The Mind Club: Who Thinks, What Feels, and Why it Matters
Daniel M. Wegner and Kurt Gray (Viking, 2016)
The premise of the book is that we have two different senses for the concept, whose relationship is complex. On the one hand, there’s an interior state of experience, having to do with sensations, emotions, and 'what it’s like' to be you. Experience is not directly accessible to others, but we can imagine it much more readily in a dog than in a fruit fly. We can even picture it more easily in dead people than we can in robots.
On the other hand, the exterior aspects of mind are termed agency. By this, Wegner and Gray mean the ability to set goals and make things happen in the world, whether scratching our noses or erecting skyscrapers. Fully functioning people have both, of course, but the edge cases are instructive. Small children are high in experience and low in agency, which gives rise to the moral imperative not to harm them. If parents (and the village) do their job, children grow up to have agency, as well, acquiring the moral imperative not to harm others.
Such complementarity seems to be baked in to these concepts, which often appear as two sides of a coin. "Thinking doers are active minds with moral responsibility that do actions, minds like corporations and God. Vulnerable feelers are passive minds with moral rights that have actions done to them, minds like puppies, medical patients, and babies. This division of doer and feeler should feel intuitive because it is as ancient as human thought."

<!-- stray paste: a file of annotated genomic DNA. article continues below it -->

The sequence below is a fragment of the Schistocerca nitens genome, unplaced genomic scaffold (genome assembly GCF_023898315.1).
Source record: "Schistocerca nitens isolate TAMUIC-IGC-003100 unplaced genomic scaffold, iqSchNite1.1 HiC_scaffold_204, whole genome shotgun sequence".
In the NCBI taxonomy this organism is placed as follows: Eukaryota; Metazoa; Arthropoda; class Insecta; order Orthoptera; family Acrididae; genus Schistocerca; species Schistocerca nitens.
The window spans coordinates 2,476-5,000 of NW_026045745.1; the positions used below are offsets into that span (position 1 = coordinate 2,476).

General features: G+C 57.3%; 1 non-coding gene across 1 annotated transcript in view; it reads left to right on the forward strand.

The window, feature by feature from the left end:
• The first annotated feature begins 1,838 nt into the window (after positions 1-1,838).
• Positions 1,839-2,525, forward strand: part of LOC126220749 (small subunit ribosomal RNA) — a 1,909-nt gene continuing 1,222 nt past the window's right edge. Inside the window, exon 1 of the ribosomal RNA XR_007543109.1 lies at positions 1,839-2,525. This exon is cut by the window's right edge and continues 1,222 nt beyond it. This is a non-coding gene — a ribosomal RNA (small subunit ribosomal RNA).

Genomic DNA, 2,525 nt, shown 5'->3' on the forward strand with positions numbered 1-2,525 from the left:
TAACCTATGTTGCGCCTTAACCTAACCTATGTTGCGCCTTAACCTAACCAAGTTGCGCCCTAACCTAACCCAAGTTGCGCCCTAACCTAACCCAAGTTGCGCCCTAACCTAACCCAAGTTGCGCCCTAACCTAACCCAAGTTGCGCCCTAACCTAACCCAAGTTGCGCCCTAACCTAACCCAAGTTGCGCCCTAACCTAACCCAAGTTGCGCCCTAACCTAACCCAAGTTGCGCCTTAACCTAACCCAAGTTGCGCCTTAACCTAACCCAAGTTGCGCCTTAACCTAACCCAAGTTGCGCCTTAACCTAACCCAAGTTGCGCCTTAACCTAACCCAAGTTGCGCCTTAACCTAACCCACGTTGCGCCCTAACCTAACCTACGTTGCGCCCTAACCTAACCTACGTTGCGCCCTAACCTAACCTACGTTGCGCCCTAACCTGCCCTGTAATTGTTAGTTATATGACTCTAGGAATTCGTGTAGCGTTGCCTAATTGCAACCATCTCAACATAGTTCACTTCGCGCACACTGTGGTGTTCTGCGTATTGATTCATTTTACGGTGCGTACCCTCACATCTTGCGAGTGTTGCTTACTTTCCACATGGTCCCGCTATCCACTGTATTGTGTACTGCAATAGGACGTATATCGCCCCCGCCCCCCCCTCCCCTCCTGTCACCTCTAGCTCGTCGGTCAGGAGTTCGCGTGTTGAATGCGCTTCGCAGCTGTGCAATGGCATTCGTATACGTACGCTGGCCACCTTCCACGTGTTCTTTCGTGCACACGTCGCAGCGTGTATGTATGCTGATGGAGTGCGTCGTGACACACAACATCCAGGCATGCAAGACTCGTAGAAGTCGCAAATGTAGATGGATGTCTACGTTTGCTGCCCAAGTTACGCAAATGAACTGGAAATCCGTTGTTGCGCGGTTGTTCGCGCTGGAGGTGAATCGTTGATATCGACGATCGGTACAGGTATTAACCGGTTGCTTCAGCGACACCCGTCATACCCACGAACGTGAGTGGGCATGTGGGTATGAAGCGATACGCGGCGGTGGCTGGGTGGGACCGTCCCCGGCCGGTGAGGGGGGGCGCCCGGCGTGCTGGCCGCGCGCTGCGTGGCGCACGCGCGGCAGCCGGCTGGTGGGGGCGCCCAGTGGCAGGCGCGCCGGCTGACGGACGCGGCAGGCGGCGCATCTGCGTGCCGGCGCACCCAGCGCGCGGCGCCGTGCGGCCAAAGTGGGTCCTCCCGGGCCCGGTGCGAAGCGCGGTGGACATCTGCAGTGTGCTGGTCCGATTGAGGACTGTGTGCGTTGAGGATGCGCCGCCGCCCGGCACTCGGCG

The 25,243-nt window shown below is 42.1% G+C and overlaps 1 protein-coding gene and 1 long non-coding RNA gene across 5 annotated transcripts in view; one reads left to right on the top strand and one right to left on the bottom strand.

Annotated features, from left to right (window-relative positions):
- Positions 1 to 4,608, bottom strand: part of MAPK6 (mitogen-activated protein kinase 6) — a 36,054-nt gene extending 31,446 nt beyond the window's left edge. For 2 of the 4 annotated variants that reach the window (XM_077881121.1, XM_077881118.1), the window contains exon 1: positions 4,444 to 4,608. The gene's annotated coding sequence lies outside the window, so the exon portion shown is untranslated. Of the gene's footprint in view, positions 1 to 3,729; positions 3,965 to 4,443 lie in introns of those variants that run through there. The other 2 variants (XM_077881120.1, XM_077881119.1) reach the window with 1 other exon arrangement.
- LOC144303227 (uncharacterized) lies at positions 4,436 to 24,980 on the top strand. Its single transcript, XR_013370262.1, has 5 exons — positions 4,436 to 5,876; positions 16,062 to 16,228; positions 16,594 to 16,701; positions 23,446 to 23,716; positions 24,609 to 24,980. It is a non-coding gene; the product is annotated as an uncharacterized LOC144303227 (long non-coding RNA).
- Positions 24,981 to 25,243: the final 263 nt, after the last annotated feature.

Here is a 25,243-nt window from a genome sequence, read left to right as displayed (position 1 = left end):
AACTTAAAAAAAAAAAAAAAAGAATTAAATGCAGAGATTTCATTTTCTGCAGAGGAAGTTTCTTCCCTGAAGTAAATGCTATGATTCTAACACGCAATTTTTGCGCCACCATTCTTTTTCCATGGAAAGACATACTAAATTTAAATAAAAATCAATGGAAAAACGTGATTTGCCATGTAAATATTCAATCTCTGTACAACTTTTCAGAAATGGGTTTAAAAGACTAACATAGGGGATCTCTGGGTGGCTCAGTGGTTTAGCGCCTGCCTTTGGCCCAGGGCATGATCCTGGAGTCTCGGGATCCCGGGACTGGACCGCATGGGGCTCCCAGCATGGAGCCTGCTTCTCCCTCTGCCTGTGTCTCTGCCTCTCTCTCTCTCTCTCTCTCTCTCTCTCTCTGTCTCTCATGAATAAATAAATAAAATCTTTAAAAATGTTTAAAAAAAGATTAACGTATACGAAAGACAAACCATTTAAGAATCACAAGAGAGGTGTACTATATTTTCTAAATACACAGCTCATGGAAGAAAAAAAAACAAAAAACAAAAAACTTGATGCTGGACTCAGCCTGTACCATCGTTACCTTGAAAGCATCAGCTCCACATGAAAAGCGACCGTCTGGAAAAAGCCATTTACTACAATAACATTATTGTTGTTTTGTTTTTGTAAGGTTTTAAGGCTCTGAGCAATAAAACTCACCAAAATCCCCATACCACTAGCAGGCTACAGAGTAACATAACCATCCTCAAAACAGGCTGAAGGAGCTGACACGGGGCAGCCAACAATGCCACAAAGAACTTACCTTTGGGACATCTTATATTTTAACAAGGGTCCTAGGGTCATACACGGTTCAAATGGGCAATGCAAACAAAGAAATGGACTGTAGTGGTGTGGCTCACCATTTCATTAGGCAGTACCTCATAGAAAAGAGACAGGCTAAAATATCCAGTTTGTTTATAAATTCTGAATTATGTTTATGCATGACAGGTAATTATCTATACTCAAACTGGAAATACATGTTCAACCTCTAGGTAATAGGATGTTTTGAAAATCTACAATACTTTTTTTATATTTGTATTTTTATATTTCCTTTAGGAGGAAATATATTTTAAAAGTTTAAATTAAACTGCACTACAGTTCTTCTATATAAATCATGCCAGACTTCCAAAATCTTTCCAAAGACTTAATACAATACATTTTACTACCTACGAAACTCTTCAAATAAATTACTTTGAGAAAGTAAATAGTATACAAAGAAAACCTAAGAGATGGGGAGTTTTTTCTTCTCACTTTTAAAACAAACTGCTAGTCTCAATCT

Indeed, Aristotle divided the moral world along the same lines, naming the active party the agent, and the victim or recipient of an action the patient. "Linking mind perception to morality not only explains the enduring hilarity of kids injuring unsuspecting adults but also allows you to predict your moral outrage about almost any infraction. Tough man (high agency) punches kitten (high experience)? Immoral. Kitten (low agency) scratches tough man (low experience)? Not immoral."
The implications of this framework run throughout the book, as they do throughout family life, our systems of charitable giving, and the justice system. "When someone is cast as a victimized moral patient–a vulnerable feeler–it is difficult to simultaneously see him or her as an agent responsible for wrongdoing. This explains why defendants on trial often testify to the suffering or abuse they experienced in their lives, such as in the case of Lorena Bobbitt."
The Mind Club is dense with research: each chapter cites fifty or more articles or books; but the writing is witty, and moves right along. In the end, it crosses from psychology back to philosophy: "We are forever a point of view: even if we lose our memories, meditate away our desires, and quiet our constant quest for mental control, we are still a source of perception. But recognizing this fact provides the secret to transcending ourselves as much as we possibly can. By understanding that we perceive the world instead of understanding it directly, we can realize not only that the self is fragile and that free will is an illusion but also that other minds can be both more and less than they appear."
Any Good Books,